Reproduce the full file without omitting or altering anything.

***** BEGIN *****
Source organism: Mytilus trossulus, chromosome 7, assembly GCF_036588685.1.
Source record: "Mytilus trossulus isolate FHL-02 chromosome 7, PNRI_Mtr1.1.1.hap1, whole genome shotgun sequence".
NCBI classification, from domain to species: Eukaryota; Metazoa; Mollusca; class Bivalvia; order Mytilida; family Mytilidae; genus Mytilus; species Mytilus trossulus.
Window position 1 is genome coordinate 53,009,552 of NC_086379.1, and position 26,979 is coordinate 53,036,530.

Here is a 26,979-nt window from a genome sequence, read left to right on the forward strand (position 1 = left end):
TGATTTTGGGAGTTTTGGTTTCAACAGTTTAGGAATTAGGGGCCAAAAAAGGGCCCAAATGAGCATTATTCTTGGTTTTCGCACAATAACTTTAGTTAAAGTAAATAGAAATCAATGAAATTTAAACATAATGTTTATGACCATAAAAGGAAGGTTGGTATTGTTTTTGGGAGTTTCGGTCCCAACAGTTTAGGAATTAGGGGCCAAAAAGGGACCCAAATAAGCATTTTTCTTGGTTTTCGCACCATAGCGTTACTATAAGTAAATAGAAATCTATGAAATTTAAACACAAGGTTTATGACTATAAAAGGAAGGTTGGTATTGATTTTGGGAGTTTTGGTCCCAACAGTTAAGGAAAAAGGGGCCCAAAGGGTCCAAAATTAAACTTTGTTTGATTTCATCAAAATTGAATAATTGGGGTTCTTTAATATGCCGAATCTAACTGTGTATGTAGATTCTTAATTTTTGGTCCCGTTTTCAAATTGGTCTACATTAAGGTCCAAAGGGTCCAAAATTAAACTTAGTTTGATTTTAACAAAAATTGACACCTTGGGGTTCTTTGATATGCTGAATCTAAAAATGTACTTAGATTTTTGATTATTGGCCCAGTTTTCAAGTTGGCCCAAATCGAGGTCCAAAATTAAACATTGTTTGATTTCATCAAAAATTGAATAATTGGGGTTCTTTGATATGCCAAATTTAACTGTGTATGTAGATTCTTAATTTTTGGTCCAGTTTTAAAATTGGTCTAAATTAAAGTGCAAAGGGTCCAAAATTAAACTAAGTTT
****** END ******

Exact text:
Source organism: Mytilus trossulus, chromosome 7, assembly GCF_036588685.1.
Source record: "Mytilus trossulus isolate FHL-02 chromosome 7, PNRI_Mtr1.1.1.hap1, whole genome shotgun sequence".
NCBI classification, from domain to species: Eukaryota; Metazoa; Mollusca; class Bivalvia; order Mytilida; family Mytilidae; genus Mytilus; species Mytilus trossulus.
Window position 1 is genome coordinate 53,009,552 of NC_086379.1, and position 26,979 is coordinate 53,036,530.

Here is a 26,979-nt window from a genome sequence, read left to right on the forward strand (position 1 = left end):
TGATTTTGGGAGTTTTGGTTTCAACAGTTTAGGAATTAGGGGCCAAAAAAGGGCCCAAATGAGCATTATTCTTGGTTTTCGCACAATAACTTTAGTTAAAGTAAATAGAAATCAATGAAATTTAAACATAATGTTTATGACCATAAAAGGAAGGTTGGTATTGTTTTTGGGAGTTTCGGTCCCAACAGTTTAGGAATTAGGGGCCAAAAAGGGACCCAAATAAGCATTTTTCTTGGTTTTCGCACCATAGCGTTACTATAAGTAAATAGAAATCTATGAAATTTAAACACAAGGTTTATGACTATAAAAGGAAGGTTGGTATTGATTTTGGGAGTTTTGGTCCCAACAGTTAAGGAAAAAGGGGCCCAAAGGGTCCAAAATTAAACTTTGTTTGATTTCATCAAAATTGAATAATTGGGGTTCTTTAATATGCCGAATCTAACTGTGTATGTAGATTCTTAATTTTTGGTCCCGTTTTCAAATTGGTCTACATTAAGGTCCAAAGGGTCCAAAATTAAACTTAGTTTGATTTTAACAAAAATTGACACCTTGGGGTTCTTTGATATGCTGAATCTAAAAATGTACTTAGATTTTTGATTATTGGCCCAGTTTTCAAGTTGGCCCAAATCGAGGTCCAAAATTAAACATTGTTTGATTTCATCAAAAATTGAATAATTGGGGTTCTTTGATATGCCAAATTTAACTGTGTATGTAGATTCTTAATTTTTGGTCCAGTTTTAAAATTGGTCTAAATTAAAGTGCAAAGGGTCCAAAATTAAACTAAGTTT